On Saturday, April 01, 2000 6:31 AM Greg Burch GBurch1@aol.com wrote:
> email@example.com writes:
> > This is always true of visionary proposals, whether by science fiction
> > writers or people named Seward. What characterizes the late twentieth
> > early twenty-first century is a remarkable falling back from the dreams
> > the Apollo decades (post World War 2).
> As I've said before here, I am an irredeemable child of Apollo: Apparently
> amount of reasoning can convince me that the effort wasn't worthwhile and
> literally never tire of the story being retold. But, as David Harland has
> pointed out in his excellent recent book on the field geology accomplished
> the Apollo missions, "Exploring the Moon", "In retrospect, it is clear
> Apollo was an element of twenty-first century exploration which was
> drawn forward 50 years and, incredibly, implemented with early-1960s
> electronics technology." (332-33)
Yes. It should be remembered that most space technology is three to five
years behind the leading edge -- most because of testing. (Correct if I'm
wrong here.) Even the Apollo missions were not using the latest and
greatest. Ditto for Galileo, Pathfinder, the Mars Observer, etc.
My point is, space utilization does NOT require really sophisticated
technology. Surely, it can benefit from that, but the Apollo program put
many men on the Moon and brought them back safely to Earth long before Apple
rolled out its first PC.
> He makes this comment in reviewing the
> general plan for building space infrastructure that was almost universally
> envisioned in the mid-20th century, before Apollo, i.e. first the
> establishment of reusable, inexpensive access to space, then an orbital
> station and only then going on to explore and develop Luna and the rest of
> the solar system. I don't think that the people who originally conceived
> that plan, Oberth, Von Braun, Ley, Clarke and others, are or would be
> surprised, therefore, that the supreme effort required to achieve the
> goals was followed by a period of retreat. In the historical context of
> post-Vietnam politics and economics and the slow, steady erosion of Soviet
> power during the 70s and 80s, it seems all the more inevitable. Thus,
> it is not the "falling back from the dreams of the Apollo decades" that is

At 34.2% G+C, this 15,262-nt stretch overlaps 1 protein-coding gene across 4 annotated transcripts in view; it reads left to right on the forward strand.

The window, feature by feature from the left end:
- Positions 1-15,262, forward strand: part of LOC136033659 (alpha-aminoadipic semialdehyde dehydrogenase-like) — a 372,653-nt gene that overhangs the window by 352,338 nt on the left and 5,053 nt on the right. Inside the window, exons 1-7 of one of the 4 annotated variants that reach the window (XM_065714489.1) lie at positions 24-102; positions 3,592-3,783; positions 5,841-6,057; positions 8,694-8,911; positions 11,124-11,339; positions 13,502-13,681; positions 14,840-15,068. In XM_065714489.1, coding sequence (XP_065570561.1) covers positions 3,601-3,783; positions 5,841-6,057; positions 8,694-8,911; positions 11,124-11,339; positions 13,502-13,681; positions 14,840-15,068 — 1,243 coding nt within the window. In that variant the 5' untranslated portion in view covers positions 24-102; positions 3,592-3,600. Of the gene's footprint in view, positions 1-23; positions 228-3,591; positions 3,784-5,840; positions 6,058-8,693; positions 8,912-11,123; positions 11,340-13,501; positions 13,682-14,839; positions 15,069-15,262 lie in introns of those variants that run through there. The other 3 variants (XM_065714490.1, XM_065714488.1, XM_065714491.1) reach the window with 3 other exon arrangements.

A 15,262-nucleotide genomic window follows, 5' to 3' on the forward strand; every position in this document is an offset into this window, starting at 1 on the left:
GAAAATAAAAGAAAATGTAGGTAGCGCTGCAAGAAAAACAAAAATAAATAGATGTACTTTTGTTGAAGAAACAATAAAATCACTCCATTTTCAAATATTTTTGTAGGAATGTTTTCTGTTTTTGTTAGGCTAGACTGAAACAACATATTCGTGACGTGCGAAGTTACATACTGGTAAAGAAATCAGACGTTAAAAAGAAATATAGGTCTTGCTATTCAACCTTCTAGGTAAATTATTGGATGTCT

> remarkable, it was Apollo itself that was remarkable.
I don't think Greg should be apologetic at all for sharing that dream. I'm
a generation younger than him, yet I think it's still a good idea. Granted,
I'm not for government space programs at all, but private ones, YES!
Also, I don't think the whole space age dream failed -- if it even failed;
wake up! there are both public and private space programs!:) -- because of
anything inherent in technoprogress. Rather, the culture changed. After
Apollo, sadly, people on the whole, from my readings (I'm too young to know
firsthand, but perhaps some of the people who were adults back in the 1970s
could fill me in -- and correct me if I'm wrong), became more critical of
visionary technological programs.
Granted, most are hypocritical in their technophobia. A coworker of mine
recently gave me the typical line about humanity moving too fast toward the
future. He drives a brand new Toyota Supra with a spoiler and has a great
stereo system onboard. (Not to mention, he works in and loves IT.) But
this hypocrisy is not a good foundation to build dreams on. It is great for
Fortunately, though, the basic cultural optimism still flows forth. A lot
of people in my generation (X) and younger are interested in technology and
the space industry. So there, Greg Bear!:)
> > A lot of people--many of them friends--are working hard to lower costs
> > orbit. NEO is already a proven money maker for some. But as Joe Carroll
> > pointed out, we haven't done the complete closed loop habitat
> > necessary to convince anybody that we can survive for a couple of years
> > space without help from Earth. This is the biological equivalent of
> > lose from suppliers of venture capital; breaking even, paying off
> > making a profit!
> I agree, and the "GNR technologies" (to borrow Bill Joy's term) are the
> to solving this problem, as well as the CAtS (Cheap Access to Space)
> Just as a number of technological innovations and a base level of
> prosperity in Europe made exploration and settlement of the New World
> possible (the square-rigged sale and the compass on the technological side
> and the post-Black Death, Renaissance crop rotation and urbanization on
> economic side), so genetic engineering, nanotechnology and robotics will
> create the background and tool-set for really exploiting the resources of
> solar system. The truth is that 20th century technology just wasn't up to
> the job. Mid-21st century technology will be.
Though I agree GNR will help make CAtS better, if we just took that old
Saturn V design, which, if I'm right, is now unpatented, we could be making
disposable launch vehicles that could put huge cargoes in orbit NOW! We'd
be using a proven technology.
I also don't agree with the self-sustained model Greg Bear and others buy
into. The fist European colonies in the New World were not self-sustaining.
People in Antarctica live for long periods without be totally
self-sufficient. Etc. Surely, living in space is more extreme than these,
but if you can get oxygen from Moon rocks or asteroids, there's no need for
a perfectly closed ecosystem.
The model we should be focusing on is open systems and looking for ways to
get resources to pump into them cheaply. This way, we don't need to do all
kinds of fancy development, testing, and extensive monitoring after
deployment. I'd rather have spare air tanks than rely on an intricate
ecosystem to keep me breathing. (Surely, one could have both, but I think
all of you get my point.:)
My two cents!
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